It’s early November. The coronavirus pandemic has brought the entire world to its knees and killed more than a million people globally.
The infection rate UK-wide is once again on the rise and England is about to enter a month-long lockdown.
But then, Pulse hears a whisper. It can’t possibly be right – it’s truly incredible. After some frantic phone calls, putting out feelers on the ground, checking the facts and double checking, it seems it could really happen.
As Pulse exclusively revealed in a world first, a Covid vaccine programme would be starting in a month’s time.
Details of the new DES were yet to be announced, but several sources close to the Pulse team confirmed that the whole of the NHS was going to be put on standby to start vaccinating over-85s and frontline workers from early December.
The news broke but still seemed unlikely. In October, we’d heard there was a ‘50/50’ chance of the wheels being in motion by December, and the Government’s chief scientific officer had previously told a briefing it was ‘much more likely’ to be ‘in the first half of next year’.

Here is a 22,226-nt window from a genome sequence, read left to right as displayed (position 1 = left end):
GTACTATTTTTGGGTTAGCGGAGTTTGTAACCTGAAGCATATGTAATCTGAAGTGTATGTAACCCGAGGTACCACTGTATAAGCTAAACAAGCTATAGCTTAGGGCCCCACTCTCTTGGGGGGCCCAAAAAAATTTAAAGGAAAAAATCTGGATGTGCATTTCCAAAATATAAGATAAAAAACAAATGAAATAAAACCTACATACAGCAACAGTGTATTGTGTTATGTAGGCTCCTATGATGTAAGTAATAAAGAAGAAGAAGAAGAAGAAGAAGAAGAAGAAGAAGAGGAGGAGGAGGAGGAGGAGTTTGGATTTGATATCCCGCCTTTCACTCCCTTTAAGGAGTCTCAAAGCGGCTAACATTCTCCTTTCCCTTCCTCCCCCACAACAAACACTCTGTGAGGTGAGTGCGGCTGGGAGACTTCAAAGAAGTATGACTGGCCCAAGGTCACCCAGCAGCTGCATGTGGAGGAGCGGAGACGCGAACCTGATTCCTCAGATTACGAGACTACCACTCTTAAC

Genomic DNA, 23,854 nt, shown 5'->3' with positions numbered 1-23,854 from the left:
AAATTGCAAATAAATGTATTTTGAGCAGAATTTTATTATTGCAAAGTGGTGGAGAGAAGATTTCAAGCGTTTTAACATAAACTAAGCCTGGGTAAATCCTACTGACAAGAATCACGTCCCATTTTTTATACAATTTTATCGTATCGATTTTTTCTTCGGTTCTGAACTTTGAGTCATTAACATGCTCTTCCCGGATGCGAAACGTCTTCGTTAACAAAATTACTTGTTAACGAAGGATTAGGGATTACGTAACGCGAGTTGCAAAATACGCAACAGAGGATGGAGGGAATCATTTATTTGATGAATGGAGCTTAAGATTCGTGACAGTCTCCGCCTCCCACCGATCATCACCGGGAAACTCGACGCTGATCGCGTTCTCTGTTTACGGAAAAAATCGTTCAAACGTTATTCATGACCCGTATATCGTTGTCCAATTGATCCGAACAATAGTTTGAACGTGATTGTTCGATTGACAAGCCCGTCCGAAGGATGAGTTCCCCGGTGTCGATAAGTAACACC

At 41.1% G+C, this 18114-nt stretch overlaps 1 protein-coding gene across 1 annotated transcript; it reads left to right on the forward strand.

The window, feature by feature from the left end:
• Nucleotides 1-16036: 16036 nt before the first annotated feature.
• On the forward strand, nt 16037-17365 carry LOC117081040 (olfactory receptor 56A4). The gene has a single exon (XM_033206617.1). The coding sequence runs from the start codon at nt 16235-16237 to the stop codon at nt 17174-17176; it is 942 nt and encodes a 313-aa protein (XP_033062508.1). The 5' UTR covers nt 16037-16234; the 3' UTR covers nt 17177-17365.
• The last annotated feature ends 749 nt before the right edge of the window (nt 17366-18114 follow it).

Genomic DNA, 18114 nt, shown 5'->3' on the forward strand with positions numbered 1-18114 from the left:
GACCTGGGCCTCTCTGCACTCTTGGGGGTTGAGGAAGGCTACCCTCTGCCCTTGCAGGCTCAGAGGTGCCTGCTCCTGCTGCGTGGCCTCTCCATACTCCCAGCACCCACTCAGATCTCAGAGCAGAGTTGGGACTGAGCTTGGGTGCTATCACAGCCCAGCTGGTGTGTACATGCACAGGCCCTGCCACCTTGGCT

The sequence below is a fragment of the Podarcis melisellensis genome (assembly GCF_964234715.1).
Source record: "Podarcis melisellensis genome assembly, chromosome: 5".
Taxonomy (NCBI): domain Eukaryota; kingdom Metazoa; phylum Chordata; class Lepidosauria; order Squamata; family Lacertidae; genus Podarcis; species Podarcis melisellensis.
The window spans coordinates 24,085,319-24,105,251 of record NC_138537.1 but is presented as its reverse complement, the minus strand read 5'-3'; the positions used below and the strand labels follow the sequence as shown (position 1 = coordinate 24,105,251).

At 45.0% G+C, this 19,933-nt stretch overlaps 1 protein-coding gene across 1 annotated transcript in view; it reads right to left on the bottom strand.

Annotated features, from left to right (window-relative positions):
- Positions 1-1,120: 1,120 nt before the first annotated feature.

But now, could this be a glimpse of the tiny ray of light we’ve all been waiting for?
While the powers that be interpret the finer, important points about which vaccine can be given to which patients, when, and how, general practice is has begun what is set to be a gargantuan mission.
Over the next few months, this will come to dominate general practice. It won’t be a money spinner – around 35% of PCN leaders told Pulse they expect to lose money from the enhanced service.
And, as our January cover feature found, other work could expect to go by the wayside as all the efforts are concentrated on the vaccine.
But it may also be the first step on the road back to normality, whatever that means for general practice in the post-Covid world.